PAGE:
Erath rebounds 10 years after Rita

Our Lady of Lourdes (above) in 2005 and
today (below).

(above) Bobcat Stadium looked like a lake the morning the storm surge arrived in Erath on Sept. 25. (below) Today the stadium is in great shape and has been repaired.

The photo (above)) taken by Robert Vincent on September 25, 2005 of Dozier Elementary flooding. The photo was taken from Highway 14 in Erath. Dozier Elementary has a flood wall today (below).

The front of Erath High School looks completely different from 2005 (above) and 2015 (below).

ERATH - Ten years ago, Erath was a community in crisis. The winds of Hurricane Rita had made landfall overnight on September 24, 2005 near Sabine Pass, Texas.
Erath seemed to have been spared the brunt of Rita’s wrath, until reports of flooding in Henry and Delcambre began to reach the people in Erath.
Erath Mayor John Earl LeBlanc, who was an alderman at the time, still remembers the news of flooding reaching Erath City Hall.
“We began hearing reports of flooding in the low lying areas in the early morning hours, before daybreak. None of us could imagine that the storm surge would reach Erath,” recalled LeBlanc.The unimaginable did happen.
Water began to creep into the town by the morning of September 25. By the afternoon, the town was covered by a murky mix of salt water that was pushed into our town by Rita’s storm surge.
The devastation left behind by the surge was heartbreaking and overwhelming.
Very few homes in Erath were spared of the flood waters. Each of the three schools were covered with mud and salt water. The football field looked more like Bobcat Lake than Bobcat Stadium, covered with three foot of water.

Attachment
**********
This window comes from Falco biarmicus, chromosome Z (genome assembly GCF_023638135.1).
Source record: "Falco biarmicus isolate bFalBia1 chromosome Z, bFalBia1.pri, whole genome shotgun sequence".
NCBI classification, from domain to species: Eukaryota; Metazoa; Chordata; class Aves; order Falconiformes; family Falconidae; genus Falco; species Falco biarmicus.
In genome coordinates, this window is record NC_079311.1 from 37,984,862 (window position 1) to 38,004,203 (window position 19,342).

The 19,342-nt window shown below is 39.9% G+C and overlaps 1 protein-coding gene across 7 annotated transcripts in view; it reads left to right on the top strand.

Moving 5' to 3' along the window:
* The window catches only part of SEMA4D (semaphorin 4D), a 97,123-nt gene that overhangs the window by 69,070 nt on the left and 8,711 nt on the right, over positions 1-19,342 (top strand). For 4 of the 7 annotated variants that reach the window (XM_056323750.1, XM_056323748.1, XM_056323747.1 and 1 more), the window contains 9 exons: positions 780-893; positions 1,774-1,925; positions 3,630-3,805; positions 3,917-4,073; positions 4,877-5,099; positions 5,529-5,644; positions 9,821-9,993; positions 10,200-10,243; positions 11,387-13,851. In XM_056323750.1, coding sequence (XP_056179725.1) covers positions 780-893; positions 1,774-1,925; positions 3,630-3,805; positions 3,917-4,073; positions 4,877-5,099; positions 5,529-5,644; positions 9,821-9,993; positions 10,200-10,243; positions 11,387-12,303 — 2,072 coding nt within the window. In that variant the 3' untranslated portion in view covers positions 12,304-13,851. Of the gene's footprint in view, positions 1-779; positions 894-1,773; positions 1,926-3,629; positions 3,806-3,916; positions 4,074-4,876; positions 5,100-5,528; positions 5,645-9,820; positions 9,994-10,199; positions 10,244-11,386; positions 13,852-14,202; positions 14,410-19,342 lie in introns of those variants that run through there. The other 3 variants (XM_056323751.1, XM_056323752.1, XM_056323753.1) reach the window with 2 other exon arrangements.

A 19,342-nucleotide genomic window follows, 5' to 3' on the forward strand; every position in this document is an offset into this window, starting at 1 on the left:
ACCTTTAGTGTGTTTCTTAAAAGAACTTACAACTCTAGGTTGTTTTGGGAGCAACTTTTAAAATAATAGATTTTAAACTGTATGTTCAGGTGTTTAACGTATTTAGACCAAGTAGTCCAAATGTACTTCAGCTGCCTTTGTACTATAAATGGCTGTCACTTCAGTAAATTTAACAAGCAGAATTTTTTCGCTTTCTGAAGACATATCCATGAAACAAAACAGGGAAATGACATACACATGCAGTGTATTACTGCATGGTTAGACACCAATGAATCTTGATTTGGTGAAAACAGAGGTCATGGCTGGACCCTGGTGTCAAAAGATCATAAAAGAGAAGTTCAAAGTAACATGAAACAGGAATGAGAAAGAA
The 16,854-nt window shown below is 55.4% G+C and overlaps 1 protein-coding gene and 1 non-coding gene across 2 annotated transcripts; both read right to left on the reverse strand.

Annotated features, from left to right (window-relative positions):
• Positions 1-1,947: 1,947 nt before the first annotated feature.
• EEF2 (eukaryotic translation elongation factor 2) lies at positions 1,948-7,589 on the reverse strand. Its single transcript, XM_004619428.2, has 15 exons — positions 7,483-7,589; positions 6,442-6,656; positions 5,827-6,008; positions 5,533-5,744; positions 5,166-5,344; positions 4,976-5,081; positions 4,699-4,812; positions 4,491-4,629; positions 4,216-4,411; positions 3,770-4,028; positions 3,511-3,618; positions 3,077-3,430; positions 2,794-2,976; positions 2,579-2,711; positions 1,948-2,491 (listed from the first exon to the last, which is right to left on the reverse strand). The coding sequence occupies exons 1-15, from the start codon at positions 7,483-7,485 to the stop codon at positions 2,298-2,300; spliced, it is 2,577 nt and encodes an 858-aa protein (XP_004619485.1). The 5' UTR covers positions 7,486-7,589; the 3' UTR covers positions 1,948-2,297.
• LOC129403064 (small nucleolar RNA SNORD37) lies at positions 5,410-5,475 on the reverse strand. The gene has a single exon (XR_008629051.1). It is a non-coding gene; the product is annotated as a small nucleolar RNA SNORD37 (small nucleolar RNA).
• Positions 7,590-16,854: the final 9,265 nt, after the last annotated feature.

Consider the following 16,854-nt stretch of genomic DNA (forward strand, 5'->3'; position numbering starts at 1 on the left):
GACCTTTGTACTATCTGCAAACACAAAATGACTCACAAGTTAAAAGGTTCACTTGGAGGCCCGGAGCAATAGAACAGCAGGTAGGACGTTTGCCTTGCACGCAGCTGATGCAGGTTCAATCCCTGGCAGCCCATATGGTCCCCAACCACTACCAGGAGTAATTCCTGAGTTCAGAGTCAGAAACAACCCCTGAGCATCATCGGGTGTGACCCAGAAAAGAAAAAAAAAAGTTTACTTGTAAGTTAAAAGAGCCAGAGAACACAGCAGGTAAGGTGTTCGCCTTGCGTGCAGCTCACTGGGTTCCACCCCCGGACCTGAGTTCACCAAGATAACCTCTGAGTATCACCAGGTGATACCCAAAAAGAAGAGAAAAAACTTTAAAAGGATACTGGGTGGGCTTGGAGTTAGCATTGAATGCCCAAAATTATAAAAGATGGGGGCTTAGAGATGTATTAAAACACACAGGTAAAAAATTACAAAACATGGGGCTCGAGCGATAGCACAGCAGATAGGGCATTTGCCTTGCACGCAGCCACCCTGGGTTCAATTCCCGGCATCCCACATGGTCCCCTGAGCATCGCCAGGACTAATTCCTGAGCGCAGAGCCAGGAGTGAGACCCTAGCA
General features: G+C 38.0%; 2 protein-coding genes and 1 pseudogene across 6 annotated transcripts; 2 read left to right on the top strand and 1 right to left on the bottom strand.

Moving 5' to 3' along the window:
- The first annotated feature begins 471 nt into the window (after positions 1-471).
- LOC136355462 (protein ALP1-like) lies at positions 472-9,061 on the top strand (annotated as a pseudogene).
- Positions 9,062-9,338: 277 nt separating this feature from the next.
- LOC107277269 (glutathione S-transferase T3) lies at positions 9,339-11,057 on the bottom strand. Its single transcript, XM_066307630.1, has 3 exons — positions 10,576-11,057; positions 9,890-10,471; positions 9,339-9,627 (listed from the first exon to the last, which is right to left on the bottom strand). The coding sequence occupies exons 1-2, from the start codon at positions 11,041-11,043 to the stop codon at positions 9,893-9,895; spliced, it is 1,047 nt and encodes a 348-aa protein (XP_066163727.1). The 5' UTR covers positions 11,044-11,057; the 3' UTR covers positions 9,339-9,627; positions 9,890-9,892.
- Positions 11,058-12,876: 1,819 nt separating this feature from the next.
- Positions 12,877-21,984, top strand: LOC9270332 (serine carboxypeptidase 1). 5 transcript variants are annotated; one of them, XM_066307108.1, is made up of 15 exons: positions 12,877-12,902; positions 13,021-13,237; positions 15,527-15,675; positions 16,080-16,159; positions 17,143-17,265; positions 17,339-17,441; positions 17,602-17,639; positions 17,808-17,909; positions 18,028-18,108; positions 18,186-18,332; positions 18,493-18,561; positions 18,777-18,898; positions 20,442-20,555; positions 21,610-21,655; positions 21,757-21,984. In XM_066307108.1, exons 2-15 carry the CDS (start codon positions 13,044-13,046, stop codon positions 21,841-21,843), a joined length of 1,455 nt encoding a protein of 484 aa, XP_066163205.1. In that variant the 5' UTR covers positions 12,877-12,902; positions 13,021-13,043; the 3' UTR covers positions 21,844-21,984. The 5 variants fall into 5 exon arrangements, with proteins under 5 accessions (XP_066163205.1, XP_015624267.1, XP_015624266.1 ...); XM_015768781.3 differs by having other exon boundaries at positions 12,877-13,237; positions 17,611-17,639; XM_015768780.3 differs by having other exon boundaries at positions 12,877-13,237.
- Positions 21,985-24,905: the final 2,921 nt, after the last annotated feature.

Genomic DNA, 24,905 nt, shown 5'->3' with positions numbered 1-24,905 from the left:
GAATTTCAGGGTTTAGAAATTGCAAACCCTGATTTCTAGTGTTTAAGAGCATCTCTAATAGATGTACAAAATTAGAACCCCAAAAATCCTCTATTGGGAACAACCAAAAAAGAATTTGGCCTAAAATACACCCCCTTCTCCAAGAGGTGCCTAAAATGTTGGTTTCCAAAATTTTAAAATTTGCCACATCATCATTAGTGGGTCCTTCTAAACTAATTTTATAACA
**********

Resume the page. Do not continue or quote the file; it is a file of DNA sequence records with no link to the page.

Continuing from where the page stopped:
Some doubted whether Erath could recover from this overwhelming devastation. However, the majority of residents knew that Erath was their home. There was no other place they wanted to live. The recovery process began as soon as the flood waters receded, and it hasn’t slowed since 2005.
George Dupuis, the mayor at the time, was overheard many times telling people that not only would Erath survive, but the town would come back stronger and better.
Ten years later, Dupuis’ prediction has proven true. Most homes in the town have been rebuilt or repaired.
Many have been lifted so that they will be spared from future flooding.
The Erath schools have not only survived, but are thriving. Erath schools have consistently ranked at the top of schools in the state every year since the storm. Erath High School ranks as one of the top five high schools in the state every year, even being ranked number one for two consecutive years. The work and dedication of people of Erath over the past ten years has ensured that their community will not be washed away by Rita’s destruction.
While the storm hit Texas on Sept. 24, the storm surge made landfall in Vermilion Parish on Sept. 25 . Friday will mark the 10 year anniversary of the destructive storm surge. The anniversary falls on homecoming day in Erath.
“Our citizens will remember the surge in its own unique way,” said Councilman Robert Vincent. “People will be returning to Erath from near and far. Homecoming visitation will take place in the very halls and classrooms that were covered in muddy water. The homecoming court will be featured at a community pep rally in the gym that ten years ago was a flooded mess.”
Vincent would like to use Friday’s homecoming as a way to welcome everyone back.
“This homecoming will not only be a time to celebrate our football team and our schools, but also a time to celebrate Erath’s resilience,” said Robert. “Erath has faced many tragedies in the town’s 116 year history. Each time, we have recovered and come back stronger. The year of 2005 will always be remembered as a sad time in Erath’s history. However, the resurgence that resulted from Rita should always be celebrated. That is exactly what the people of Erath will do this week – celebrate”


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